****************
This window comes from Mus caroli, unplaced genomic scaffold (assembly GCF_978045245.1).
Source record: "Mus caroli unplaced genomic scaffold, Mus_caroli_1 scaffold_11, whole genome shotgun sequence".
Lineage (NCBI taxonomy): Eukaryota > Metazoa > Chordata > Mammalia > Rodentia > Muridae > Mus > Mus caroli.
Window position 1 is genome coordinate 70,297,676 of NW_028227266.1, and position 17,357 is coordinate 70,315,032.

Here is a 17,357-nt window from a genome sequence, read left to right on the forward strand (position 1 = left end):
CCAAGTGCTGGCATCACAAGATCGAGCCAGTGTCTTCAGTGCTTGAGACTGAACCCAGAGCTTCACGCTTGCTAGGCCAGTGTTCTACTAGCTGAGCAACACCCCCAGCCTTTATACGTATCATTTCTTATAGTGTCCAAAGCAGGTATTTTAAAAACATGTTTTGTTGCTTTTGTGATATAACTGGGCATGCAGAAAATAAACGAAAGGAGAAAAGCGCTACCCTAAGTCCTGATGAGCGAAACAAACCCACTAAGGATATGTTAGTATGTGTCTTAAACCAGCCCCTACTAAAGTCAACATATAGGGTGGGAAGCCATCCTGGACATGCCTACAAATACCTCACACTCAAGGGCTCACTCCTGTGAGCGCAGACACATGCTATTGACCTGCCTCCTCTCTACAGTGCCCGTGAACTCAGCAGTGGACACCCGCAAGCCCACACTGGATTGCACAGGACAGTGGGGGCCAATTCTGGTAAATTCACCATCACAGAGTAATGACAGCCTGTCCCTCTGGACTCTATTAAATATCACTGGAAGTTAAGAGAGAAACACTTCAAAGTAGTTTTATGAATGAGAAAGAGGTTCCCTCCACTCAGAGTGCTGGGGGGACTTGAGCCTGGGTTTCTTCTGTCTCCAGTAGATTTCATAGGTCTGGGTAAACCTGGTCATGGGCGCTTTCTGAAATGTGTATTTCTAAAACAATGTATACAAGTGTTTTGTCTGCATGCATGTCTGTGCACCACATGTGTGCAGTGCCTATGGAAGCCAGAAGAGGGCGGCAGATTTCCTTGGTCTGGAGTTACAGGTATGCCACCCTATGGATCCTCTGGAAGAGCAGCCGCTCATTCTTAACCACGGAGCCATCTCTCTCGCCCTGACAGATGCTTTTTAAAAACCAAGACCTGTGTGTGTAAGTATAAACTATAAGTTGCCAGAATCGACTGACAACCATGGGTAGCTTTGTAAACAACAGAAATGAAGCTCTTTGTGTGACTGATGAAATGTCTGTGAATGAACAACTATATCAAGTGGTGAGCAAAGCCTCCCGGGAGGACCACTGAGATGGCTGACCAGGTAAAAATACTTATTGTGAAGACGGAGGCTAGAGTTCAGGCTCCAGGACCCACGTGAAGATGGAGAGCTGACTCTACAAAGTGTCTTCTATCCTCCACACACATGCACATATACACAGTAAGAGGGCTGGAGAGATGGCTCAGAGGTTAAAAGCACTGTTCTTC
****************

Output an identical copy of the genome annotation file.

This window comes from Mus caroli, unplaced genomic scaffold (assembly GCF_978045245.1).
Source record: "Mus caroli unplaced genomic scaffold, Mus_caroli_1 scaffold_11, whole genome shotgun sequence".
Lineage (NCBI taxonomy): Eukaryota > Metazoa > Chordata > Mammalia > Rodentia > Muridae > Mus > Mus caroli.
Window position 1 is genome coordinate 70,297,676 of NW_028227266.1, and position 17,357 is coordinate 70,315,032.

Here is a 17,357-nt window from a genome sequence, read left to right on the forward strand (position 1 = left end):
CCAAGTGCTGGCATCACAAGATCGAGCCAGTGTCTTCAGTGCTTGAGACTGAACCCAGAGCTTCACGCTTGCTAGGCCAGTGTTCTACTAGCTGAGCAACACCCCCAGCCTTTATACGTATCATTTCTTATAGTGTCCAAAGCAGGTATTTTAAAAACATGTTTTGTTGCTTTTGTGATATAACTGGGCATGCAGAAAATAAACGAAAGGAGAAAAGCGCTACCCTAAGTCCTGATGAGCGAAACAAACCCACTAAGGATATGTTAGTATGTGTCTTAAACCAGCCCCTACTAAAGTCAACATATAGGGTGGGAAGCCATCCTGGACATGCCTACAAATACCTCACACTCAAGGGCTCACTCCTGTGAGCGCAGACACATGCTATTGACCTGCCTCCTCTCTACAGTGCCCGTGAACTCAGCAGTGGACACCCGCAAGCCCACACTGGATTGCACAGGACAGTGGGGGCCAATTCTGGTAAATTCACCATCACAGAGTAATGACAGCCTGTCCCTCTGGACTCTATTAAATATCACTGGAAGTTAAGAGAGAAACACTTCAAAGTAGTTTTATGAATGAGAAAGAGGTTCCCTCCACTCAGAGTGCTGGGGGGACTTGAGCCTGGGTTTCTTCTGTCTCCAGTAGATTTCATAGGTCTGGGTAAACCTGGTCATGGGCGCTTTCTGAAATGTGTATTTCTAAAACAATGTATACAAGTGTTTTGTCTGCATGCATGTCTGTGCACCACATGTGTGCAGTGCCTATGGAAGCCAGAAGAGGGCGGCAGATTTCCTTGGTCTGGAGTTACAGGTATGCCACCCTATGGATCCTCTGGAAGAGCAGCCGCTCATTCTTAACCACGGAGCCATCTCTCTCGCCCTGACAGATGCTTTTTAAAAACCAAGACCTGTGTGTGTAAGTATAAACTATAAGTTGCCAGAATCGACTGACAACCATGGGTAGCTTTGTAAACAACAGAAATGAAGCTCTTTGTGTGACTGATGAAATGTCTGTGAATGAACAACTATATCAAGTGGTGAGCAAAGCCTCCCGGGAGGACCACTGAGATGGCTGACCAGGTAAAAATACTTATTGTGAAGACGGAGGCTAGAGTTCAGGCTCCAGGACCCACGTGAAGATGGAGAGCTGACTCTACAAAGTGTCTTCTATCCTCCACACACATGCACATATACACAGTAAGAGGGCTGGAGAGATGGCTCAGAGGTTAAAAGCACTGTTCTTC